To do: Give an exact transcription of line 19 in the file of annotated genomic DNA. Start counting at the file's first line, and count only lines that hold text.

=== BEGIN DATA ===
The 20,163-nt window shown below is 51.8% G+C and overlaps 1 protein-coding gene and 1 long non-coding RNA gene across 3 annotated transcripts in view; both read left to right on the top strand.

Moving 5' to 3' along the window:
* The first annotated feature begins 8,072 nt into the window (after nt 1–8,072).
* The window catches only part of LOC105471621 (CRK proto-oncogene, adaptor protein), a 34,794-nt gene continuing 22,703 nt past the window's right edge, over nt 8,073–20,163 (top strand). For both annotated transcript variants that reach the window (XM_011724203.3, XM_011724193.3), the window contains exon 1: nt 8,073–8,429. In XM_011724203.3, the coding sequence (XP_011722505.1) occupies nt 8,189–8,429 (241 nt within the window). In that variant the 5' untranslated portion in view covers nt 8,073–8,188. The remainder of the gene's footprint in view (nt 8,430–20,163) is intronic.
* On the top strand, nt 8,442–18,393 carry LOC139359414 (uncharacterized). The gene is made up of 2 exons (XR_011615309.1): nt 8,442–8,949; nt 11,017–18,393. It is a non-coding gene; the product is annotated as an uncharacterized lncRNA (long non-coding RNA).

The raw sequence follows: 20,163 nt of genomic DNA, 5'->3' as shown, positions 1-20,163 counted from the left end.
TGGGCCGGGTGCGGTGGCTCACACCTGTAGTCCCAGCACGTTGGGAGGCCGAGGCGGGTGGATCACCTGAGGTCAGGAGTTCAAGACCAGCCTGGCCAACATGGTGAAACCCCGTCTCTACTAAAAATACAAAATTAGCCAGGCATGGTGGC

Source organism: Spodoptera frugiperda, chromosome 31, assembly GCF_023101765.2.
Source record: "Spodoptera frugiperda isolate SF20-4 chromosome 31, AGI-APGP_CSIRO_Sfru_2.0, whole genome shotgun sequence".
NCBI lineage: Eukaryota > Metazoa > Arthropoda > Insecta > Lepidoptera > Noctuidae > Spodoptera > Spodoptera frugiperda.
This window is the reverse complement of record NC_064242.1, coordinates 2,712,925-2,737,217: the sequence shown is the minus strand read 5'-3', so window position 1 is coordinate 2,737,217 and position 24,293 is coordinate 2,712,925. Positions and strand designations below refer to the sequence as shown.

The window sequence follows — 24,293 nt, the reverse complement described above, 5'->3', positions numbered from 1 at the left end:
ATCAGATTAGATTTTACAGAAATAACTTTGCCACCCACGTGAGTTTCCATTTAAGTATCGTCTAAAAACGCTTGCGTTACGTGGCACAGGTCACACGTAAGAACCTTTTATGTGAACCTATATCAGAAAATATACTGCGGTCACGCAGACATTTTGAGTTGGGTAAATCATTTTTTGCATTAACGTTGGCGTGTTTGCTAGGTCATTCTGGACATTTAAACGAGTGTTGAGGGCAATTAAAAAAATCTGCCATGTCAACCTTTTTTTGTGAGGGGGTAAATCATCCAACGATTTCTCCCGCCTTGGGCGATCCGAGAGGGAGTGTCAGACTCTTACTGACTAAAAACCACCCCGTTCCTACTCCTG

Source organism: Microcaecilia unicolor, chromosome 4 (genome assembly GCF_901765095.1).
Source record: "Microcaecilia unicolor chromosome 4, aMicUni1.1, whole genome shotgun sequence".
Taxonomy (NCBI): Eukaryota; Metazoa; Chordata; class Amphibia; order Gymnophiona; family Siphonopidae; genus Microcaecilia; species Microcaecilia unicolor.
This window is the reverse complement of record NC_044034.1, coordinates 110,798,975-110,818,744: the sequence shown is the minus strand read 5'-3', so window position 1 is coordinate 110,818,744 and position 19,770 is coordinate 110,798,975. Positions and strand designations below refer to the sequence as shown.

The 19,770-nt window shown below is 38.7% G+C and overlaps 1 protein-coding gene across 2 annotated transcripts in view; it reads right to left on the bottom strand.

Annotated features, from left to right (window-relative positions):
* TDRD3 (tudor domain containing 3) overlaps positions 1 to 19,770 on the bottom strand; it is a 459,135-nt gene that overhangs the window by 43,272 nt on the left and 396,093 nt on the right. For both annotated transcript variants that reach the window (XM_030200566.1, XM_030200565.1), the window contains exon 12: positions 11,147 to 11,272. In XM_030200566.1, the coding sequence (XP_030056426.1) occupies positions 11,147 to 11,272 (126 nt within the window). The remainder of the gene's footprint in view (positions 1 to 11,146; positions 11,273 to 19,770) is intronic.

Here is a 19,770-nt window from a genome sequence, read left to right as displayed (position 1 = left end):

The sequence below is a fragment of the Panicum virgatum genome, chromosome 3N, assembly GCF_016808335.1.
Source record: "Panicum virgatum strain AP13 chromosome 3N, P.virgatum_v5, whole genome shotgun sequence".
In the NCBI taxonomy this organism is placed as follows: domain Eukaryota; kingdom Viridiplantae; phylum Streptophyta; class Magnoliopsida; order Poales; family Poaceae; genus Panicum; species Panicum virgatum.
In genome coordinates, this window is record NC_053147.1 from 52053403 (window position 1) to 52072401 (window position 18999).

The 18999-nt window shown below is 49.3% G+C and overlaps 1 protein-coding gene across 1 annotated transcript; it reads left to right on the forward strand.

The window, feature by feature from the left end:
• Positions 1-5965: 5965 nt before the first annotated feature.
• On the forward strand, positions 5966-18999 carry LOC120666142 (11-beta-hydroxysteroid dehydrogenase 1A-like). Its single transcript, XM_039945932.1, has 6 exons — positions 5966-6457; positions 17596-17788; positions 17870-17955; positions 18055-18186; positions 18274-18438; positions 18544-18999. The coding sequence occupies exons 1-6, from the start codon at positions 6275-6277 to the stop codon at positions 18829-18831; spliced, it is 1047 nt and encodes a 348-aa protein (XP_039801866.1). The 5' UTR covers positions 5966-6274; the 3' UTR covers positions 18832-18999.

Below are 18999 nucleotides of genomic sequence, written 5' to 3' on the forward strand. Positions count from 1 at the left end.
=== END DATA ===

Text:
Annotated features, from left to right (window-relative positions):